The scene outside the church in Wichita where Dr George Tiller was shot dead
A prominent US abortion doctor has been shot dead at a church in the city of Wichita, Kansas.
Dr George Tiller, one of the few US doctors who performed late-term abortions, had been vilified by anti-abortionists in the US.
The gunman fled in a car, but officials say a suspect is now in custody.
US Attorney General Eric Holder said the US would offer protection to "appropriate people and facilities" in the wake of Dr Tillers' killing.
Dr Tiller's clinic - called Women's Health Care Services - had often been the site of demonstrations, and he had been shot and wounded by an assailant 16 years ago.
Questioning of the suspect, a 51 year-old man, is continuing. Wichita Deputy Police Chief Tom Stolz said he was likely to face one charge of murder and two counts of aggravated assault for allegedly pointing a gun at two other men.
Dr Tiller, who was 67, was shot just after 1000 (1500 GMT) at the Reformation Lutheran Church.
His lawyer, Dan Monnat, said his client was killed while serving as an usher during a morning church service. His wife was in the choir at the time.
Dr Tiller's widow, four children and 10 grandchildren issued a statement calling his killing "an unspeakable tragedy".
The statement said: "This is particularly heart-wrenching because George was shot down in his house of worship, a place of peace."
They said his death was a loss for Wichita and for women across America, saying he had dedicated his life to providing women with high-quality health care, despite frequent threats and violence.
Anti-abortion groups also denounced the shooting.
In a statement, Troy Newman of Operation Rescue said his group had worked for years through peaceful and legal means and through the proper channels to see Dr Tiller "brought to justice".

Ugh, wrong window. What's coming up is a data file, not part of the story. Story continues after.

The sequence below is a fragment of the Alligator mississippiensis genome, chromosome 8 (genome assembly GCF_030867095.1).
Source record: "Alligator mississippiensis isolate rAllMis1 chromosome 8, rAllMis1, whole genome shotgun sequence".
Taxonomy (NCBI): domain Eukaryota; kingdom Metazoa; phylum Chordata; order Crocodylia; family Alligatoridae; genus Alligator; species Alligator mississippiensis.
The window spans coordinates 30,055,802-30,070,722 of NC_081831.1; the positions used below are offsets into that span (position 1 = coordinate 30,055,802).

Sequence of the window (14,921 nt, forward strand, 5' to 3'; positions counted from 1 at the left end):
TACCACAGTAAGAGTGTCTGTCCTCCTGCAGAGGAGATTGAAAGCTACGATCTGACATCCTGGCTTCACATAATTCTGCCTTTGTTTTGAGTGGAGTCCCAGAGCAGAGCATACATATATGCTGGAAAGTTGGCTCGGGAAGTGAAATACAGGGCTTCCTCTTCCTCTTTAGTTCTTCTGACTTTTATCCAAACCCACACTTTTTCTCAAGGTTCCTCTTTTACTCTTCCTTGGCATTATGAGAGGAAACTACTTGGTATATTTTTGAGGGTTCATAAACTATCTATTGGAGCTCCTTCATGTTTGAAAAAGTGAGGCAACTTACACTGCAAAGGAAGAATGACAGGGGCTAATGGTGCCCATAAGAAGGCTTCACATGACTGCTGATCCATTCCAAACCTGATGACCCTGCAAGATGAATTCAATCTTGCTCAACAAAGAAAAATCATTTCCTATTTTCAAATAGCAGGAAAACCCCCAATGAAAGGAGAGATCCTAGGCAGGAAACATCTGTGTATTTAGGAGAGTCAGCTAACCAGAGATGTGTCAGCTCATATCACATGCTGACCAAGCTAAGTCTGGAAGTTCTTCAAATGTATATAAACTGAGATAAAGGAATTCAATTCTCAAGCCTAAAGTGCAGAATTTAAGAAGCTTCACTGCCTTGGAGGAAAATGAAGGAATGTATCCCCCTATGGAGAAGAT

Oct 1998: Dr Barnett Slepian shot dead, Buffalo, New York
Jan 1998: Policeman killed in blast at clinic near Birmingham, Alabama
Dec 30 1994: Two receptionists shot dead at clinics near Boston
July 1994: Dr John Britton and a volunteer escort killed outside clinic, Pensacola, Florida
"We denounce vigilantism and the cowardly act that took place this morning."
Phill Kline, an opponent of Dr Tiller and a former attorney-general of the state of Kansas, said: "I am stunned by this lawless and violent act, which must be condemned and should be met with the full force of law."
President Barack Obama said he was shocked and outraged over the killing.
"However profound our differences as Americans over difficult issues such as abortion, they cannot be resolved by heinous acts of violence," Mr Obama said.
The shooting came two weeks after the president made a major speech on abortion at one of the main Catholic universities in the US.
Correspondents say the president is attempting to defuse the abortion issue - a highly emotive subject in US public life - by arguing that while it should remain legal, the government should do all it can to limit the number of unwanted pregnancies.
But members of the anti-abortion movement have been angered by the president's reversal of restrictions on federal funding for embryonic stem cell research and for family-planning groups which carry out or facilitate abortions outside the US.
Under Kansas state law, abortions later in pregnancy are legal only if two independent physicians agree that the mother could suffer irreparable harm by giving birth.
Dr Tiller's clinic is one of just three in the US to perform abortions after 21 weeks.
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